Roosevelt University College of Pharmacy endorses NASP education program
ALEXANDRIA, Va. — The National Association of Specialty Pharmacy’s online education center has received an endorsement from a university in Chicago, NASP said.
The group said that the Roosevelt University College of Pharmacy had endorsed its Specialty Pharmacy Education Center and would accept the source content for academic credit starting this fall.
"As an organization, NASP is developing and offering innovative programs that focus on the unique needs of the specialty pharmacy community," college dean George MacKinnon said. "We look forward to working with NASP to promote and expand its educational offerings to our students, in particular those programs that prepare our graduates for the emerging model of specialty pharmacy practice."
SPEC provides educational programming for healthcare professionals and Certified Specialty Pharmacist preparation. More than 250 hours of specialty pharmacy education is being developed by dozens of experts from pharmacy schools and specialty pharmacies.
"This is an important milestone for NASP and for the industry because of how fast this industry is expanding, and the need to educate students who will be the future leaders of pharmacy," NASP CEO Gary Cohen said. "As the needs of patients increase, so too will the demand for better-educated pharmacists, who are knowledgeable and skilled in the specialty arena, to provide the quality care needed to improve patient outcomes."
Patient care: Turning words to ACTion
“We’re asking the pharmacists to be proactive in their communication rather than reactive.”
That’s Andrew Markievich, manager of pharmacy clinical programs for Ahold USA, the big Dutch-based owner-operator of such U.S. supermarket chains as Stop & Shop and Giant Food in the Northeast and mid-Atlantic regions. Speaking to Drug Store News’ Alaric DeArment, Markievich was describing a new campaign at Ahold USA’s more than 560 food-store pharmacies “to take a more active, deliberate role in communicating with our patients.” Ahold calls the new campaign “ACT,” for “Acknowledge, Coach and Thank.”
Encouraging pharmacists to develop stronger relationships and more face time with their patients is nothing new, of course; pharmacy operators across all retail channels have been giving at least lip service to a higher level of patient counseling and clinical care ever since patients themselves began complaining about access to their pharmacist. And many chains have gone well beyond lip service, offloading many of the steps in the Rx dispensing process to qualified technicians and company-operated central-fill pharmacies so their pharmacists can get out from behind the computer screen and interact more with the customer.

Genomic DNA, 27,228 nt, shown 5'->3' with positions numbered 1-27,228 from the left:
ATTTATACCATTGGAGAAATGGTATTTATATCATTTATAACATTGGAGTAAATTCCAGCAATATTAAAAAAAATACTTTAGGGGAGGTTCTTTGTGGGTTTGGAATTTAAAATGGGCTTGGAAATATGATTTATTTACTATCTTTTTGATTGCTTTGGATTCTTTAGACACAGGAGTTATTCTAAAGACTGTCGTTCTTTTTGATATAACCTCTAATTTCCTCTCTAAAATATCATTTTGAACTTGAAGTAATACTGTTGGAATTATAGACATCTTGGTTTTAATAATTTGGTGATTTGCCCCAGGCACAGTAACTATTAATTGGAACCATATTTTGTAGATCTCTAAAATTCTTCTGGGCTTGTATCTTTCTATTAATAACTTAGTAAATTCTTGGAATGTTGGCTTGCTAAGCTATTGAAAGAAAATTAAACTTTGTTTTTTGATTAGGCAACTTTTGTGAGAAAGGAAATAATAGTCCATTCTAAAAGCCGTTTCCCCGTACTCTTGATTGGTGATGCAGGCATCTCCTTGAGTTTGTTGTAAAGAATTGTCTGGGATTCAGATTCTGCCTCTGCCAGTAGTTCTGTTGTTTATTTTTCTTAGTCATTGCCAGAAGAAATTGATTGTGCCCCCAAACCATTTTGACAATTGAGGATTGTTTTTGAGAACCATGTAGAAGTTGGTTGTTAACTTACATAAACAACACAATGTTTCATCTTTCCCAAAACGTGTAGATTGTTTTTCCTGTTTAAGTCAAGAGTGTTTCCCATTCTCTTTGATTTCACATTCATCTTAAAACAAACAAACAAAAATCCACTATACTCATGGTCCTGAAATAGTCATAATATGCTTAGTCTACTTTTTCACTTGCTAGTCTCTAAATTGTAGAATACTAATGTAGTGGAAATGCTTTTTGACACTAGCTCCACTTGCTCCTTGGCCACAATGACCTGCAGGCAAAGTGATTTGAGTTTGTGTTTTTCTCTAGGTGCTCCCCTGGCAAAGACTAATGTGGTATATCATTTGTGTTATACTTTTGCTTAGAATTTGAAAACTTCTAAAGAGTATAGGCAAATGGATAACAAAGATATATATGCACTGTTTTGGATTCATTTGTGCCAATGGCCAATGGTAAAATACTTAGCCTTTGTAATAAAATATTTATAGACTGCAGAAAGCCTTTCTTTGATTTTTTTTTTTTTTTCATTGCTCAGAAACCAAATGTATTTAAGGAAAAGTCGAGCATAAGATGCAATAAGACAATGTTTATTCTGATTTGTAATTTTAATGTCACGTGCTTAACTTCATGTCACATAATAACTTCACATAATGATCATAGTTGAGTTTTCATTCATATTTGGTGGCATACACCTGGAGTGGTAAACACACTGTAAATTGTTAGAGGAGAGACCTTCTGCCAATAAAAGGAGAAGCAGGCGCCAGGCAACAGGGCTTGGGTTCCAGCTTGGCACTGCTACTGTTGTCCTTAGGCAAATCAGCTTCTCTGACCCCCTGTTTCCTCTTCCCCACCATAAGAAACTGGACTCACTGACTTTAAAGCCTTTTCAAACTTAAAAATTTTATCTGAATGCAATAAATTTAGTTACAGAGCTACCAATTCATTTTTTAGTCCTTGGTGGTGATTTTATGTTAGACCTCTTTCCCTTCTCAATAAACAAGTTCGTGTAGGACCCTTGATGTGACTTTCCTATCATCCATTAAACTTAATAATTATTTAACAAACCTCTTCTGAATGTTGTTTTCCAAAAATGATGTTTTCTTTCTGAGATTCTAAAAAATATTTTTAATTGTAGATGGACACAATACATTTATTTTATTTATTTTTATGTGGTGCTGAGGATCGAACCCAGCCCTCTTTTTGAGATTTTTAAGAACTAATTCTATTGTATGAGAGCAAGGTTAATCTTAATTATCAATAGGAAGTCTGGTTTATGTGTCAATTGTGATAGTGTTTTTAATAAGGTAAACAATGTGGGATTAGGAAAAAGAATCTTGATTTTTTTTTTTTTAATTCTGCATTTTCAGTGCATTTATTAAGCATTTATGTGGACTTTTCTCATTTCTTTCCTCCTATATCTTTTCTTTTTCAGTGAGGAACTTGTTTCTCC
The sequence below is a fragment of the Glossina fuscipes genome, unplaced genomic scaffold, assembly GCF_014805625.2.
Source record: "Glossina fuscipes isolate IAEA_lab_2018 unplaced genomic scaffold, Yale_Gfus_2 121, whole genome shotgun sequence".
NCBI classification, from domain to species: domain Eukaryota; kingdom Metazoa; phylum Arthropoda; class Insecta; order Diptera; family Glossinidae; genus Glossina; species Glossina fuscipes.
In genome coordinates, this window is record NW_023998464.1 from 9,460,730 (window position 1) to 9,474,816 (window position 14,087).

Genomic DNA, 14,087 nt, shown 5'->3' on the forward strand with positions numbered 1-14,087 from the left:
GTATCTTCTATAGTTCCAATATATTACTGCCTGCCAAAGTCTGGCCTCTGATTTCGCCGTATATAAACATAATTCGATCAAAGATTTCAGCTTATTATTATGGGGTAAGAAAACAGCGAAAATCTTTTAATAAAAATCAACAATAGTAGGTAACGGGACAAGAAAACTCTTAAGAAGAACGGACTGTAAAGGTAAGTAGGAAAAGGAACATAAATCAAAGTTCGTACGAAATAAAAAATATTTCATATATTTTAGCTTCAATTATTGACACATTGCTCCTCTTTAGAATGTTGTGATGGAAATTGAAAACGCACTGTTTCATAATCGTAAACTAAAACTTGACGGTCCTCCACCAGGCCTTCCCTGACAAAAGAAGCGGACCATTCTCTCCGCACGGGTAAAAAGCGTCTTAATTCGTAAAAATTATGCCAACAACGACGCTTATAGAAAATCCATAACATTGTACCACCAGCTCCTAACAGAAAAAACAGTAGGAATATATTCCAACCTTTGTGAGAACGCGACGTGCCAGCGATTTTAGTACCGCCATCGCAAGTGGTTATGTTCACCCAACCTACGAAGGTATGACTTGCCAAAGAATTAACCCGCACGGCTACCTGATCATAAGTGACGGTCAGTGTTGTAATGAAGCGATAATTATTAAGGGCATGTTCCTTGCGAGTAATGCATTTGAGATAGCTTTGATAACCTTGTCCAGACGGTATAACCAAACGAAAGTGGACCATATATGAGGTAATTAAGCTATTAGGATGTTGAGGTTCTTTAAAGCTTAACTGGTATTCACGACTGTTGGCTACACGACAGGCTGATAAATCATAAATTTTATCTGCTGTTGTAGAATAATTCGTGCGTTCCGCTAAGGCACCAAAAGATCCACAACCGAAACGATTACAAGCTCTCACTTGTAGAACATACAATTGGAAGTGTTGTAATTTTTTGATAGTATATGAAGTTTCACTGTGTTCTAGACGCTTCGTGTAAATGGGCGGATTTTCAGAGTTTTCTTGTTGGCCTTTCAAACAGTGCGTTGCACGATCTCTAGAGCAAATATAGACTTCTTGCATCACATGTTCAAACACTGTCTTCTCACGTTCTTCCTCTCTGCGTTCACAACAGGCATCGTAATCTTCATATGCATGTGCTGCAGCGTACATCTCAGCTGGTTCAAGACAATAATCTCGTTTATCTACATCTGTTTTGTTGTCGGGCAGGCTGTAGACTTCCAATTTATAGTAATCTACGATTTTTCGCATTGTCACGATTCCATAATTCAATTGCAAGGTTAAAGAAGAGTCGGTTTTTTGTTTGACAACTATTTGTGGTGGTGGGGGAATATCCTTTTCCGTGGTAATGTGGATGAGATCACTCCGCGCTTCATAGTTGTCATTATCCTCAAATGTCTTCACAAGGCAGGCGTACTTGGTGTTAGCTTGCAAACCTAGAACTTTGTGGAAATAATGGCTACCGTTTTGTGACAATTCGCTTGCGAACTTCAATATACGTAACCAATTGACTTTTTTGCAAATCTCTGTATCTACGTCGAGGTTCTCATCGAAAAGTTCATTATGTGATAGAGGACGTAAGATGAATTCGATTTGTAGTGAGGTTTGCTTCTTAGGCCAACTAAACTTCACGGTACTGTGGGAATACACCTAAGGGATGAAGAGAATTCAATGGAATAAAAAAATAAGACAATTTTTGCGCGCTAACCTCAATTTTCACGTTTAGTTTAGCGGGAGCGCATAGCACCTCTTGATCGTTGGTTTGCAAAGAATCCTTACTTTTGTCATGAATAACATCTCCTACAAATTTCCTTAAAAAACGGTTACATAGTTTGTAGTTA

Nevertheless, Ahold’s move is another welcome sign of where retail pharmacy practice is headed. Prescription dispensing will always be the core function and sales driver at retail pharmacies, but these days, the pharmacy that treats patients as an afterthought and focuses solely on churning prescription volume will lose its customers to the pharmacist down the street who takes a minute or two to greet them at the counter, ask them how they’re doing, counsel them on their meds and their condition, and even, if needed, to step out from behind the counter and help them find what they need in the OTC aisle.
Markievich freely admitted that Ahold is taking a page from independent pharmacies, which, he acknowledges, “typically score very high in customer satisfaction.
“As owners of their pharmacies, these pharmacists make a deliberate effort to make each customer feel important and appreciated,” he told DSN. “That’s been our goal and model for ACT! — encourage our pharmacists to adopt an ownership mentality and make each customer feel important and appreciated.”
How far along is the profession in its evolution from basic dispensing and counseling into a higher level of practice and patient care? Are drug store, supermarket and mass merchant pharmacies doing enough to allow their pharmacists to practice at the top of their license and to be fully engaged partners on the patient-care team? If you’re a community pharmacist, is your own company doing enough to encourage and support that kind of practice? As always, your comments are welcome.
Mscripts launches Web Pharmacy
SAN FRANCISCO — Mobile pharmacy technology company Mscripts has launched Web Pharmacy, which will allow pharmacies to offer patients an integrated and branded web and mobile environment to manage their health and prescription needs, the company said Tuesday.
The system provides customers with a unified, omnichannel experience for text, phone and web interactions and provides many of the same features available with Mscripts’ Mobile Pharmacy, including one-click refill, consolidated view of medications, pharmacy locator and transfer of prescriptions. Patients also can create medical expense reports, and sort and search capabilities.
"The addition of Mscripts Web Pharmacy allows pharmacies to satisfy the needs of a broad consumer base — some may prefer using the Web, while others their mobile phone, or a combination of both," Mscripts CEO Mark Cullen said. "Mscripts’ Web Pharmacy employs an intuitive interface customized with each customer’s brand, creating new opportunities for improved interactions, adherence and refill rates."